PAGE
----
Fear not. I’m not going to malign the hallowed name of Jerry Seinfeld, even though his comedic touch has slipped in old age. I was just looking for a good excuse to use the above clip from “The Puffy Shirt.”
The hook? An Oct. 12 gaffe from Los Angeles’ legal newspaper, the Daily Journal, highlighted on LAObserved by a letter to the Daily Journal from Arthur Gilbert, a presiding judge of the California Court of Appeal:
Attorney Jeffrey A. Lowe in his article, “Spotlight on Roman Polanski,” (Oct. 12) scores Judge Lawrence Rittenband for belonging “to a Los Angeles country club that barred Jews from membership.” Lowe proclaims that Rittenband, the trial judge, “apparently was clearly anti -Semitic.” Putting aside for the moment, the question of how one can be “apparently” and “clearly anti-Semitic,” Lowe got his facts wrong. About 27 years ago I served with Judge Rittenband in the Santa Monica branch of the Los Angeles Superior Court. However dissatisfied Mr. Lowe is with the manner in which the Polanski case was handled, Judge Rittenband decidedly was not anti-Semitic. He and I had lunch together at his country club, Hillcrest, a Jewish country club. You see, Judge Rittenband was Jewish and immensely proud of his heritage and culture. There is so much more I would like to say, but because the Polanski case could be characterized as a “pending case,” the California Code of Judicial Ethics require I say no more. Darn.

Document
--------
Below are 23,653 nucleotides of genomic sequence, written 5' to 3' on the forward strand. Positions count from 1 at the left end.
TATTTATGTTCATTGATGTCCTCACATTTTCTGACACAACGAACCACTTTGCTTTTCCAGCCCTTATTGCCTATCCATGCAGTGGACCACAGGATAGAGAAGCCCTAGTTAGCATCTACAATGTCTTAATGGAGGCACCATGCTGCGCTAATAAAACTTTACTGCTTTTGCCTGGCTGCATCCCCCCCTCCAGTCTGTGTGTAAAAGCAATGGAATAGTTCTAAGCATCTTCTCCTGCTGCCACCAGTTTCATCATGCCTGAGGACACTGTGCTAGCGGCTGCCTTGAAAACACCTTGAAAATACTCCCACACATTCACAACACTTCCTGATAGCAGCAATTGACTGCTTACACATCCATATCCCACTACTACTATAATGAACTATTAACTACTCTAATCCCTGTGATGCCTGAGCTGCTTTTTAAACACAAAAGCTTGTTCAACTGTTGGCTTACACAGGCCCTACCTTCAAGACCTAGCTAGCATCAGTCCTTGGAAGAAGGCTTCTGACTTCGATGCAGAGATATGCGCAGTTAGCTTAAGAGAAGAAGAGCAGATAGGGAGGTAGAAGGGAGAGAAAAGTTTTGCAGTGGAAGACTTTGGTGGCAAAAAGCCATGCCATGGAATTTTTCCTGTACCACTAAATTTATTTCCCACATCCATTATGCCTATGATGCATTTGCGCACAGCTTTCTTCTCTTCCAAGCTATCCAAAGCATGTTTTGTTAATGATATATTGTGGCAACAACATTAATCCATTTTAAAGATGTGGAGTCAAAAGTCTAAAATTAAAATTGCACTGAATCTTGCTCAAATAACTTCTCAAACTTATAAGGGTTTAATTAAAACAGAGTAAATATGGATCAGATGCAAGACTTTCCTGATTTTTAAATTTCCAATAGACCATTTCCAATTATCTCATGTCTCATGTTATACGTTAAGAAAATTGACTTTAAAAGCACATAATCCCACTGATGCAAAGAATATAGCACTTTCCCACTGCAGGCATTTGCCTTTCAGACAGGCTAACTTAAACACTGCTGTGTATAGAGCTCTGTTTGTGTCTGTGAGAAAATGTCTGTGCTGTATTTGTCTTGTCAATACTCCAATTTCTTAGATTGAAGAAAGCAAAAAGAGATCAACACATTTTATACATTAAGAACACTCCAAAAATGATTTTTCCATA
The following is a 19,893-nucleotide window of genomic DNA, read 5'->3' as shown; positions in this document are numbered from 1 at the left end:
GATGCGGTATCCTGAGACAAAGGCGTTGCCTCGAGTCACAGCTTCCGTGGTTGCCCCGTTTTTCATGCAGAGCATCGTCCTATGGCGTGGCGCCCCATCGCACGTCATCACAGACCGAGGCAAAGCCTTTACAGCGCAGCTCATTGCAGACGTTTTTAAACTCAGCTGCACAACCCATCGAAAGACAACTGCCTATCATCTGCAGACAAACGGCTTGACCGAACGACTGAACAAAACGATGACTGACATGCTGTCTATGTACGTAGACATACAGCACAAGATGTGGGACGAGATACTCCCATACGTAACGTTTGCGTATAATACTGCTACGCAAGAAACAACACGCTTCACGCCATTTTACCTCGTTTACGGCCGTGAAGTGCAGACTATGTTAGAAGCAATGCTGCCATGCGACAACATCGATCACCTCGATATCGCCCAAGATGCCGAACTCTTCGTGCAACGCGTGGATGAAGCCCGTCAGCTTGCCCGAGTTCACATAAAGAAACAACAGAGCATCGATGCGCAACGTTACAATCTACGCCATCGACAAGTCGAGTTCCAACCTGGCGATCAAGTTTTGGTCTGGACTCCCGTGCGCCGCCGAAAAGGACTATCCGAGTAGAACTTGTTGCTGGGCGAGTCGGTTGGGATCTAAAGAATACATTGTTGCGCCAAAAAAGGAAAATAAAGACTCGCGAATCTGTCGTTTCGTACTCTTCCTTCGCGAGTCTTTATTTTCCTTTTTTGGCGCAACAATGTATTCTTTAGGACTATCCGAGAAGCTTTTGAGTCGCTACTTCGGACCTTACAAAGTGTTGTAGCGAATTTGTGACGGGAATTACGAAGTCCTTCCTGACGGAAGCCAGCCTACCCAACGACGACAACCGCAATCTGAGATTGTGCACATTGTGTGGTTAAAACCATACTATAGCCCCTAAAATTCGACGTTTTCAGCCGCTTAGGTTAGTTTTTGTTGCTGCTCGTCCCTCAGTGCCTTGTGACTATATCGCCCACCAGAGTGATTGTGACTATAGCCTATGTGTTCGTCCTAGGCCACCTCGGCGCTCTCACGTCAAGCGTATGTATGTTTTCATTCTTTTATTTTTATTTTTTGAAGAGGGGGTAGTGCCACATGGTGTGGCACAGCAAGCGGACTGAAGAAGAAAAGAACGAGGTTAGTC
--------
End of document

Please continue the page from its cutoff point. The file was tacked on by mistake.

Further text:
Fortunately for Lowe, you can’t libel a dead person, and Rittenband died in 1994 at age 88.
In his obit, The New York Times noted the handful of prominent cases that Rittenband had handled as a Superior Court judge.
Despite his vow to sit on the bench until Mr. Polanski returned, Judge Rittenband stepped down in 1989, saying, “I can’t wait that long.” But he added, “I’ll quote a Gilbert and Sullivan opera: ‘I’ve got him on my list.’ “